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Discussion Starter #1
I have this really nice material and a customer for a guitar, so I'm starting with the body and will do 4 total so I have some extra's.

All this info on this lumber can be found here in this thread - Score

The material is all 1" thick and right off the bandsaw, so max thickness you could dress is about 7/8", I went to 13/16" so I could get them dead flat, finishing up with a total body thickness (inc the veneer layer) of 1.70 inches.

Because of the thickness limitation, construction will be the same as Fender uses for the all Rosewood Tele's - two layers of material with a Maple veneer in the centre.

Here we go,

One face jointed, thickness planed to 13/16", edge jointed and ready to glue.



4 bodies = 16 pcs so I dressed 18, I weighed each one and went over them for grain and colour, then glued them up to make panels like so.



For added Mojo I used some flame Maple veneer stitched up with Urea glue... you may ask yourself, if you can't see the flames is the Mojo still present, I say yes.



2 panels with a Maple veneer in the centre make the finished blank.



I'm on Holidays and wasn't driving back to the shop to cut these on the cnc, so figured I'd use the long hard method, one of my templates and a 1 1/2hp Porter Cable, I can now tell you driving would have been a lot easier.

Here's the first one.



More to follow
 

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Discussion Starter #2
This lumber is so nice to work with, it's so well seasoned and the pitch is 100% cured, making it really stable and giving it a glass like sound when tapped.

The colour is very nice rusty amber and quite uniform across all the pieces, as is the grain. **all the screw holes from the template will be gone when the pup cavities are routed.



This stuff is so petrified and stable it machines like metal.

You can see the Maple veneer here.




Quartered material with really tight rings gives you nice even faces, and wild grain on the sides.



Tomorrow; back to the router.

 

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I'm spraying today so i gave this body with a double coat of clear nitro sanding sealer, it's outside to dry so lets have a look at the colour in the sunlight.

This pic seems to be a good representation of what it looks like now, a scuff sand and a clear lacquer and it'll be time for an slightly amber shade coat.

 

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Discussion Starter #9
Sealer is dry and sanded.

It's time for the liquid gold, the Goudey's nc lacquer, with a touch of ochre and umber universal colours, and then some time in mason jars in the shop window.

This stuff somewhat evens out the colour tone, and when you alternate it with coats of straight clear, it brings out the depth of the grain nicely.

Hoping to end up with something that highlights the natural earthen rusty gold colour of the Fir, here's the juice sitting in the sun today to give you an idea of colour...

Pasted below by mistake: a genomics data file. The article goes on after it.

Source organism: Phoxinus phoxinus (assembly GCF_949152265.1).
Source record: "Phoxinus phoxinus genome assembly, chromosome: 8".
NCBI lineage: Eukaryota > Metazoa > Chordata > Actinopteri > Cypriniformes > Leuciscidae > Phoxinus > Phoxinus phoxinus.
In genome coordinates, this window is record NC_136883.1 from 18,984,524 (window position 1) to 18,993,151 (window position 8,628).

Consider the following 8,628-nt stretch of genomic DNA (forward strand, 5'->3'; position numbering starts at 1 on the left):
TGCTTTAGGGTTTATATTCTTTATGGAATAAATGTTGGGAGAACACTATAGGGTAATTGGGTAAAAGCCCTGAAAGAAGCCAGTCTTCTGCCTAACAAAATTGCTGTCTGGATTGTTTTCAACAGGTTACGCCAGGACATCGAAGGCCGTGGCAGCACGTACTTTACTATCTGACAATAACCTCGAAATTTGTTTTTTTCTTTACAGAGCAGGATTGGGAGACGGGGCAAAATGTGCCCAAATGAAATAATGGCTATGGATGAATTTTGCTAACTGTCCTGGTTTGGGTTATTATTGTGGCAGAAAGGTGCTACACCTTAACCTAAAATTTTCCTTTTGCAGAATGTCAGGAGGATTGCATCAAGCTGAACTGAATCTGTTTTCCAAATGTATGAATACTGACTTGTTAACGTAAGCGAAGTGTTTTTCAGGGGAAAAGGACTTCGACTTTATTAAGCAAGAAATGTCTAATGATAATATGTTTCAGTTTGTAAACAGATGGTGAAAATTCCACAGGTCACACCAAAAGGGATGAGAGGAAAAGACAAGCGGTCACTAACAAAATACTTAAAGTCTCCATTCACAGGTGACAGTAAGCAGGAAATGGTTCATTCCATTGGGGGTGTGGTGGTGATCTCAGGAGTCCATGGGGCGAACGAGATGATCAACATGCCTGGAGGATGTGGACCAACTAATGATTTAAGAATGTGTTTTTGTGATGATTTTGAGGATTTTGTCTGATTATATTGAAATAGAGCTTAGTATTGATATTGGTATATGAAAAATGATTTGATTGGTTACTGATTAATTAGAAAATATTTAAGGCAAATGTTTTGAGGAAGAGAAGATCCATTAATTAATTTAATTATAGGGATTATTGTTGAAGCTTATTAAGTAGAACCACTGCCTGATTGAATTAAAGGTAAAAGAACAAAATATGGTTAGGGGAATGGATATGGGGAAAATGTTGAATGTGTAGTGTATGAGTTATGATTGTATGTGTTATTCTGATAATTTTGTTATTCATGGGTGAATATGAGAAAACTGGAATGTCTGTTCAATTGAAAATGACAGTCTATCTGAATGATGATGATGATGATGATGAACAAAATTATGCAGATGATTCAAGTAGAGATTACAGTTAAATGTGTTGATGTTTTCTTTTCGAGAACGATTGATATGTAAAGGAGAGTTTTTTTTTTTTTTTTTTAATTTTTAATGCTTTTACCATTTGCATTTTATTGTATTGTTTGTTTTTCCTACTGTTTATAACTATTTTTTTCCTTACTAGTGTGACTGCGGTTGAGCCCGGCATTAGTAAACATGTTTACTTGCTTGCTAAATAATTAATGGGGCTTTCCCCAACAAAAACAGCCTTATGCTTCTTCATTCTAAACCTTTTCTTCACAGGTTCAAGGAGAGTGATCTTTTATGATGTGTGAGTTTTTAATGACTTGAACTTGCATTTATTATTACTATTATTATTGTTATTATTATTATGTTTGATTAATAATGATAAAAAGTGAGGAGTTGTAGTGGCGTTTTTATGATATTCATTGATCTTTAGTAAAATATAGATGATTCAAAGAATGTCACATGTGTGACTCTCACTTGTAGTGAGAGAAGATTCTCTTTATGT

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Cool!

Apparently I may have missed out on the century swamp ash at a relative's place, big bummer if so.
 

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Awesome! You really do great work.

Well I'm packing up the spray gear for today, one thing nice about woods like Pine and Fir in particular is how fast you can build the finish.

Here's the net result of two colour coats separated by two clear coats...

 

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First one sanded to 220 and ready to spray, it's going to be clear nitro with a very slight amber tint.



With a stock Fender pick guard, fits perfect.




Making me Gassy, if the gear fund was in better shape I'd be asking about prices ;)
Excited to see the final product.
 

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Discussion Starter #15
Yesterday was a good day, I picked up another order for one of these Fircasters. This time in a natural finished thinline version with 70's Strat headstock and buckers, which should be interesting, I'll post in this thread when I get going on it.

Also yesterday - customer was choosing neck blanks for the guitar above and wanted Birdseye, so I brought 4 flatsawn quilted blanks just plastered with birdseye's to choose from - I also brought a couple partially complete flame quartersawn necks I made back in 2009 and had put aside because they were so nice.

Here's the birdseye blanks.






He ended up choosing this flamed neck because it's a bit more conservative and probably goes better with the body, this neck is nicely quartered and covered in flecks, it's also heavily flamed which you'll see as soon as the colour goes on. Time to start cutting fretwire...




 

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I got 3 chords of pine in my storage area if anyone wants some.
 
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